(Watson continues in his own voice:)

I must confess that I was greatly astounded at the eloquence of these declarations, uttered largely by peroration and for the purpose of putting a “cracker to his whip.” But they went over with deep effect, his entire speech was received with great applause as the assembled statesmen suddenly recognized in him a leader, the newspapers all over the country carried it with much ├ęclat, and the next Republican nominee for president became apparent the moment he pronounced his ultimate sentence.

As I Knew Them – Part I

From the memoirs of Sen. James E. Watson, “As I Knew Them” (1936, Bobbs-Merrill).

In this June, 1926 picture, Sen Watson is seen at the left of Pres. Coolidge, with the Indiana State Republican Committee

I do not know of anyone at all who thought it possible for Calvin Coolidge to be nominated in the event of Harding living out his term. In fact, it was very much bruited about that he would not even be nominated for the vice-presidency again with Harding, if that gentleman weathered the presidential storms of the first four years. There was a decided movement to have Coolidge run for the senatorship of Massachusetts, because everybody believed that he could carry that state against any and all comers. But these things were all set at naught when President Harding died and Coolidge assumed the first position in the country.

Even up to the time he delivered his first message to Congress, it was not seriously believed by many politicians anywhere that he could be nominated for the presidency. But, after that first deliverance to the House and Senate in joint session, there was never the slightest doubt about his nomination. He argued the question of taxation, which was very close to the public heart at that time, with such force and cogency that we all knew he had sounded the keynote for the next campaign and defined the issue for that struggle.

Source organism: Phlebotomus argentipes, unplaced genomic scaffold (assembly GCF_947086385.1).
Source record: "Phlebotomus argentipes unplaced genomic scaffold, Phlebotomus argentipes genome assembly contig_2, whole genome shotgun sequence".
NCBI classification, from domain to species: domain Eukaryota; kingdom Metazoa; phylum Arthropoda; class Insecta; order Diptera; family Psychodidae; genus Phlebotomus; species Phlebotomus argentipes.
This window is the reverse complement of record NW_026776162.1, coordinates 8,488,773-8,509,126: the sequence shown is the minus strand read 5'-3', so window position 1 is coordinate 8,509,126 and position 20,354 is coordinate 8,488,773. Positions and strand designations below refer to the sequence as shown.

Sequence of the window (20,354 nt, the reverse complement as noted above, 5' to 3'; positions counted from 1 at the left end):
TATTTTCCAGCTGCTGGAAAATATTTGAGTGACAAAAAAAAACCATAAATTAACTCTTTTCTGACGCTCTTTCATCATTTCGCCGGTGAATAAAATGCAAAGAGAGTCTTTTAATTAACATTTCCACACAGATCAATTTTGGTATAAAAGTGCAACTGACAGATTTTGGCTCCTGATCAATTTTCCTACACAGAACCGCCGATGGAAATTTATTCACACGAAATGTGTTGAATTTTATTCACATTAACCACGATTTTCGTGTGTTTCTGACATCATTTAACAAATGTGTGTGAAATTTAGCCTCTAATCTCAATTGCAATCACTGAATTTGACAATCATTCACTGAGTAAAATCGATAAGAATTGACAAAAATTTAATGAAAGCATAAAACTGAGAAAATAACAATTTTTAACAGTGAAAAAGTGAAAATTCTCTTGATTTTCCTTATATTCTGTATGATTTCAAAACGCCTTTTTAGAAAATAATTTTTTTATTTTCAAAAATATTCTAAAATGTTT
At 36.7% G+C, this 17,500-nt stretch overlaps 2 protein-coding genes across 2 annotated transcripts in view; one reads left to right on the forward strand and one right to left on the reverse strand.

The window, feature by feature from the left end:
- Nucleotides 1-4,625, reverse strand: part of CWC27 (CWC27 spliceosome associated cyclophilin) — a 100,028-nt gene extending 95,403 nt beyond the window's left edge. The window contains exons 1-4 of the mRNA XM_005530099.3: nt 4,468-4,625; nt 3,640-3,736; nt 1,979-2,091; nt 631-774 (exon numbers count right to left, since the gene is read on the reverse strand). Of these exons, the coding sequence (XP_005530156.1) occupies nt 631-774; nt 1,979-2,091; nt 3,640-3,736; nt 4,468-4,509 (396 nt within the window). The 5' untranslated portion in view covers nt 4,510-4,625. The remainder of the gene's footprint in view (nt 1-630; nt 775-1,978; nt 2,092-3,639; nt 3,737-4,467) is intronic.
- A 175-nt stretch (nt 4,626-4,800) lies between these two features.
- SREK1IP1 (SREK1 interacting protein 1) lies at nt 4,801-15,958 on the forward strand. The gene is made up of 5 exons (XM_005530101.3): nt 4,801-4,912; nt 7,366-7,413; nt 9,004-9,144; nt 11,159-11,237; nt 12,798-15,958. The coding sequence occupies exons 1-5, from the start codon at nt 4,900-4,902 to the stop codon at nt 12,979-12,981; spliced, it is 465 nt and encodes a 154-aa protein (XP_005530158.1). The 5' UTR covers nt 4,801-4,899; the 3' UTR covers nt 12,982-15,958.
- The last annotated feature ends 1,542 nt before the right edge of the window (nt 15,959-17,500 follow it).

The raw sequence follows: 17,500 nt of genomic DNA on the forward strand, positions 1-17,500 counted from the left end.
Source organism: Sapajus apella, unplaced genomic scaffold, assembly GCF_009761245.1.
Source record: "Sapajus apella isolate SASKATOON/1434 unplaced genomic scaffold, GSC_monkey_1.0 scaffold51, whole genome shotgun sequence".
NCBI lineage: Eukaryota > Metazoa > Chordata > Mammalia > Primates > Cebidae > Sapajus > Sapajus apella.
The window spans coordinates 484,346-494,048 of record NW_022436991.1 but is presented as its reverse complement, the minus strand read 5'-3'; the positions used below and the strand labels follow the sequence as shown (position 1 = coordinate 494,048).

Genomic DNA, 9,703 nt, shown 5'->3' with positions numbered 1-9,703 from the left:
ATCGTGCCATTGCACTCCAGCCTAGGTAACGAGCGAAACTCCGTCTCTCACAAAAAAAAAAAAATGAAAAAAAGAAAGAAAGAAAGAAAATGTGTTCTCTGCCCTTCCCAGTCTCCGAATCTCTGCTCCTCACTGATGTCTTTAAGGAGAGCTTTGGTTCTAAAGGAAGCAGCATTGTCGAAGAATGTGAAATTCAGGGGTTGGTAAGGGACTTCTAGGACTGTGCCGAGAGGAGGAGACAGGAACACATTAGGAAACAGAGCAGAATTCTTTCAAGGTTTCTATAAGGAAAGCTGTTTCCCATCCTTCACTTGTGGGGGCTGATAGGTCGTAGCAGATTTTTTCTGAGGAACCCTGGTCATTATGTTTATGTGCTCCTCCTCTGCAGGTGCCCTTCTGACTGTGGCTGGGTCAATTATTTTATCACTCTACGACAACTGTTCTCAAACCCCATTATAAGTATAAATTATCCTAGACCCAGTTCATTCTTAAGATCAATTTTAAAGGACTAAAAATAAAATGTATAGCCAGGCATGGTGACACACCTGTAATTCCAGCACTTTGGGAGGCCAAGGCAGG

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James E. Watson – As I KnewThem

James Eli Watson is a fascinating figure in American politics. As a U.S. Representative and later Senator from (and boss of) Indiana, his career and involvement in politics spanned the era from the Gilded Age to the New Deal. Credited with coining the phrase If you can’t lick ’em, jine (join) ’em, he was throughout his political life one of the best-liked personalities in Washington.

It was his good fortune early in his career to become the close associate of the powerful Speaker of the House and stalwart conservative, Joseph G. (“Uncle Joe”) Cannon, under whom he served as Republican whip. His service in the U.S. Senate lasted from 1916 through 1933, the last four years as majority leader, but was swept out of office by the Democratic landslide of 1932.

Watson was well acquainted with the powerful figures of the era, serving in Congress under 8 presidents (Cleveland, McKinley, Theodore Roosevelt, Taft, Wilson, Harding, Coolidge, and Hoover). He also knew Harrison and saw Grant, Hayes, Garfield, and Arthur.

His memoirs, As I Knew Them, published in 1936, are full of anecdotes of the great and near-great of his day. Starting with the next post, I’ll “serialize” in this blog the chapter he devoted to Calvin Coolidge. Here’s a teaser: